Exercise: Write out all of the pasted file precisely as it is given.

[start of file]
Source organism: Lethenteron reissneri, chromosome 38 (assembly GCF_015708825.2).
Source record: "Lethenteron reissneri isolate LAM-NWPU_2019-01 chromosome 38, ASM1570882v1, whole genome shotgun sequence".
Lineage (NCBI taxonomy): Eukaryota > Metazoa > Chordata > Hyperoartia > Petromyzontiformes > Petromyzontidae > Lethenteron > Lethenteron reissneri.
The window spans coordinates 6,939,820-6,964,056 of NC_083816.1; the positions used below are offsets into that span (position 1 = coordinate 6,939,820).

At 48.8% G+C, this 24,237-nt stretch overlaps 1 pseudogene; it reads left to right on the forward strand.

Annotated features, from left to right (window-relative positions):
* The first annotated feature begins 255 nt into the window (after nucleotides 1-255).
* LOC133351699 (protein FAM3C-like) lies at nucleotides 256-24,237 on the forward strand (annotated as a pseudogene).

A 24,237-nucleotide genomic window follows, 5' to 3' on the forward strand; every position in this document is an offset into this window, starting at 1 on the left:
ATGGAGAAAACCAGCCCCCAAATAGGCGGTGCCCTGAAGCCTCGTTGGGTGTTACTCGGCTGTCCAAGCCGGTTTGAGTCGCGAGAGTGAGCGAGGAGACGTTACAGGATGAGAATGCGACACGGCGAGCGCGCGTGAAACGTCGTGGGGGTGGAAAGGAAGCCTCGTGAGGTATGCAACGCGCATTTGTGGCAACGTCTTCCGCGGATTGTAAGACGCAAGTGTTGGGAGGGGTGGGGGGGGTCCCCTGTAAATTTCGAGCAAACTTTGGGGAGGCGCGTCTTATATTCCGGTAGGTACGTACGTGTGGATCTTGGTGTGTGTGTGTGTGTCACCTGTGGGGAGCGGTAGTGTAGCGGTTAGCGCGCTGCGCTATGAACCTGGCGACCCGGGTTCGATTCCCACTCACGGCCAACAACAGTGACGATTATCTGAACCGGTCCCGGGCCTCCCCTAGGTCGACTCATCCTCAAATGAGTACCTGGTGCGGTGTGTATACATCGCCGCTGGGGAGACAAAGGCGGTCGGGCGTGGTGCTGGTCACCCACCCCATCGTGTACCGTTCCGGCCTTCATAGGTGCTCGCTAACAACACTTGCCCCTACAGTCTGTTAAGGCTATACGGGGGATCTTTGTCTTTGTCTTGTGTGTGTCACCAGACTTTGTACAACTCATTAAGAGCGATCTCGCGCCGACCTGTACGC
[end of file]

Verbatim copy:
Source organism: Lethenteron reissneri, chromosome 38 (assembly GCF_015708825.2).
Source record: "Lethenteron reissneri isolate LAM-NWPU_2019-01 chromosome 38, ASM1570882v1, whole genome shotgun sequence".
Lineage (NCBI taxonomy): Eukaryota > Metazoa > Chordata > Hyperoartia > Petromyzontiformes > Petromyzontidae > Lethenteron > Lethenteron reissneri.
The window spans coordinates 6,939,820-6,964,056 of NC_083816.1; the positions used below are offsets into that span (position 1 = coordinate 6,939,820).

At 48.8% G+C, this 24,237-nt stretch overlaps 1 pseudogene; it reads left to right on the forward strand.

Annotated features, from left to right (window-relative positions):
* The first annotated feature begins 255 nt into the window (after nucleotides 1-255).
* LOC133351699 (protein FAM3C-like) lies at nucleotides 256-24,237 on the forward strand (annotated as a pseudogene).

A 24,237-nucleotide genomic window follows, 5' to 3' on the forward strand; every position in this document is an offset into this window, starting at 1 on the left:
ATGGAGAAAACCAGCCCCCAAATAGGCGGTGCCCTGAAGCCTCGTTGGGTGTTACTCGGCTGTCCAAGCCGGTTTGAGTCGCGAGAGTGAGCGAGGAGACGTTACAGGATGAGAATGCGACACGGCGAGCGCGCGTGAAACGTCGTGGGGGTGGAAAGGAAGCCTCGTGAGGTATGCAACGCGCATTTGTGGCAACGTCTTCCGCGGATTGTAAGACGCAAGTGTTGGGAGGGGTGGGGGGGGTCCCCTGTAAATTTCGAGCAAACTTTGGGGAGGCGCGTCTTATATTCCGGTAGGTACGTACGTGTGGATCTTGGTGTGTGTGTGTGTGTCACCTGTGGGGAGCGGTAGTGTAGCGGTTAGCGCGCTGCGCTATGAACCTGGCGACCCGGGTTCGATTCCCACTCACGGCCAACAACAGTGACGATTATCTGAACCGGTCCCGGGCCTCCCCTAGGTCGACTCATCCTCAAATGAGTACCTGGTGCGGTGTGTATACATCGCCGCTGGGGAGACAAAGGCGGTCGGGCGTGGTGCTGGTCACCCACCCCATCGTGTACCGTTCCGGCCTTCATAGGTGCTCGCTAACAACACTTGCCCCTACAGTCTGTTAAGGCTATACGGGGGATCTTTGTCTTTGTCTTGTGTGTGTCACCAGACTTTGTACAACTCATTAAGAGCGATCTCGCGCCGACCTGTACGC